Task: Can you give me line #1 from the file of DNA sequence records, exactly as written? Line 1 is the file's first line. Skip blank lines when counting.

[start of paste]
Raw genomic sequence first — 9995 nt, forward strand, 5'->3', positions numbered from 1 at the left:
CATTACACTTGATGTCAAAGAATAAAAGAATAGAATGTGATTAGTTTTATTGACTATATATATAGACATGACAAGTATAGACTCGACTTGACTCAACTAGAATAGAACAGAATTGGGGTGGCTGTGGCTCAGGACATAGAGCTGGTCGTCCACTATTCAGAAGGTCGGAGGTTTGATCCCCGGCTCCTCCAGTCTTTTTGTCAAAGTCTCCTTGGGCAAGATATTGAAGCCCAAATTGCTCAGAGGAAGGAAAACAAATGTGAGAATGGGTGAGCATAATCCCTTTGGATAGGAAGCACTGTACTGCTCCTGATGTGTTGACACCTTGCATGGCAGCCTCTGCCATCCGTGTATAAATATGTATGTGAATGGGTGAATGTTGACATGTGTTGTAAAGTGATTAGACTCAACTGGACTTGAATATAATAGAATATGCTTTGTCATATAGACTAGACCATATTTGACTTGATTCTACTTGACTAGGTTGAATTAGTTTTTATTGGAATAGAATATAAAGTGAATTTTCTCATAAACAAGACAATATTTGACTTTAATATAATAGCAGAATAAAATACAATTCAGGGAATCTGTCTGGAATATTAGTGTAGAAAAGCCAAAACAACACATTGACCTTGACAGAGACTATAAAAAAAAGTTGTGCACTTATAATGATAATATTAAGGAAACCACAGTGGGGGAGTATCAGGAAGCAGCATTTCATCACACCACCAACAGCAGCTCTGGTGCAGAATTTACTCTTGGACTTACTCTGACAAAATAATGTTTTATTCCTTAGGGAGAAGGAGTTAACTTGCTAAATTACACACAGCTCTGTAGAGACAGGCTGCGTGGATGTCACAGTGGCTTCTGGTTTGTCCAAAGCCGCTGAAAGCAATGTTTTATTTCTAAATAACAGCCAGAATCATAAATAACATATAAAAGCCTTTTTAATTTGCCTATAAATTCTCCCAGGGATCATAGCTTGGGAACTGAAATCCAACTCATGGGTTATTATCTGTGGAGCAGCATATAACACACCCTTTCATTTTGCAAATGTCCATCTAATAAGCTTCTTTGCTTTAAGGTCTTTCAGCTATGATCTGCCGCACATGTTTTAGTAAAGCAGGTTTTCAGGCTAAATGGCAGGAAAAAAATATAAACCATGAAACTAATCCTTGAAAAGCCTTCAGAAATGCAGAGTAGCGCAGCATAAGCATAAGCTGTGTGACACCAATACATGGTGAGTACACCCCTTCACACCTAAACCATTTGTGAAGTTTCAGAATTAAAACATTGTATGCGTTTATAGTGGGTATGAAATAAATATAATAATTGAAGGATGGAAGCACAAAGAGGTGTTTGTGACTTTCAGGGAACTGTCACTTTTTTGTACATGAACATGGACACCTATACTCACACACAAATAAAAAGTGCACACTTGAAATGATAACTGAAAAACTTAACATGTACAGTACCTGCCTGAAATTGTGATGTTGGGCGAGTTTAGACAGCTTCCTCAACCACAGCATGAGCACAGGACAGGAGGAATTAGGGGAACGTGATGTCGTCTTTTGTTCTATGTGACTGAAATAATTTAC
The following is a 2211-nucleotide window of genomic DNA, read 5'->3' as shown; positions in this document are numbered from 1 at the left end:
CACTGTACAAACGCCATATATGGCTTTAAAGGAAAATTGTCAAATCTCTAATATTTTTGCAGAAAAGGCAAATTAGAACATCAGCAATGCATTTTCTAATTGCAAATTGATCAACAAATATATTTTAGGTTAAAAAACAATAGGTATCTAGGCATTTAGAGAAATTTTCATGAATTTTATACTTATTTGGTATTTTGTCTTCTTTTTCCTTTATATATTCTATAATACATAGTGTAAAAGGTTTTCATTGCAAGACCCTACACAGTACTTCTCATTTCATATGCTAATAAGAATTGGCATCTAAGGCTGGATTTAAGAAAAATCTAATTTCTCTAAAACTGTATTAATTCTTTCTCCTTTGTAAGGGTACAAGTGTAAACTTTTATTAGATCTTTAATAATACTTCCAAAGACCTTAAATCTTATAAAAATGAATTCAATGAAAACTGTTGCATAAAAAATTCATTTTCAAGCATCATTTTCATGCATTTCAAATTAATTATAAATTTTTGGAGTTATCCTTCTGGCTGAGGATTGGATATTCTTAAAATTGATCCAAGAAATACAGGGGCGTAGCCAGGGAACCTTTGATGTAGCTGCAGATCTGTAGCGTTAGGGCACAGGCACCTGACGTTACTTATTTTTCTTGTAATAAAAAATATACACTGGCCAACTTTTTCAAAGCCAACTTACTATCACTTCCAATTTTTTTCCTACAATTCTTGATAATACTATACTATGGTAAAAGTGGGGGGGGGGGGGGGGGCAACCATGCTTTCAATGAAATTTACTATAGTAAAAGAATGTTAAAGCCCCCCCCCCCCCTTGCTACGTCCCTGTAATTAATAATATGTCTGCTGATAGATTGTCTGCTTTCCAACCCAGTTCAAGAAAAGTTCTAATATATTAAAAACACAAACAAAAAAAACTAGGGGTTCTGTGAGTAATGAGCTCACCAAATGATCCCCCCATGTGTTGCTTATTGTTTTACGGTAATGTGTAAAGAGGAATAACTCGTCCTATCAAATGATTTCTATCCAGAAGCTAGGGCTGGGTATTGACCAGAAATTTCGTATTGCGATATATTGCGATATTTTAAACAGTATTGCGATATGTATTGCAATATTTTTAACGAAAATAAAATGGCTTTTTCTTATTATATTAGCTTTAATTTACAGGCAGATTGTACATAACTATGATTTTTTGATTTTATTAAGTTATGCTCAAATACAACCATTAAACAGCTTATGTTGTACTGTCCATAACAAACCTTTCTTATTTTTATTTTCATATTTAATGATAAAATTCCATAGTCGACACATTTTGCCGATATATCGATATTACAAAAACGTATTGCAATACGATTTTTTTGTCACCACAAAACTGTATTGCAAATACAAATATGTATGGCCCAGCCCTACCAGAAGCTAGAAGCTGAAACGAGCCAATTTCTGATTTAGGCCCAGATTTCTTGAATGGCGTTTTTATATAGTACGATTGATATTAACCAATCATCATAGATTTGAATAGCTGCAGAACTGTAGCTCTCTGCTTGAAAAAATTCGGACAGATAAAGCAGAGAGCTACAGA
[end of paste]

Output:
Raw genomic sequence first — 9995 nt, forward strand, 5'->3', positions numbered from 1 at the left: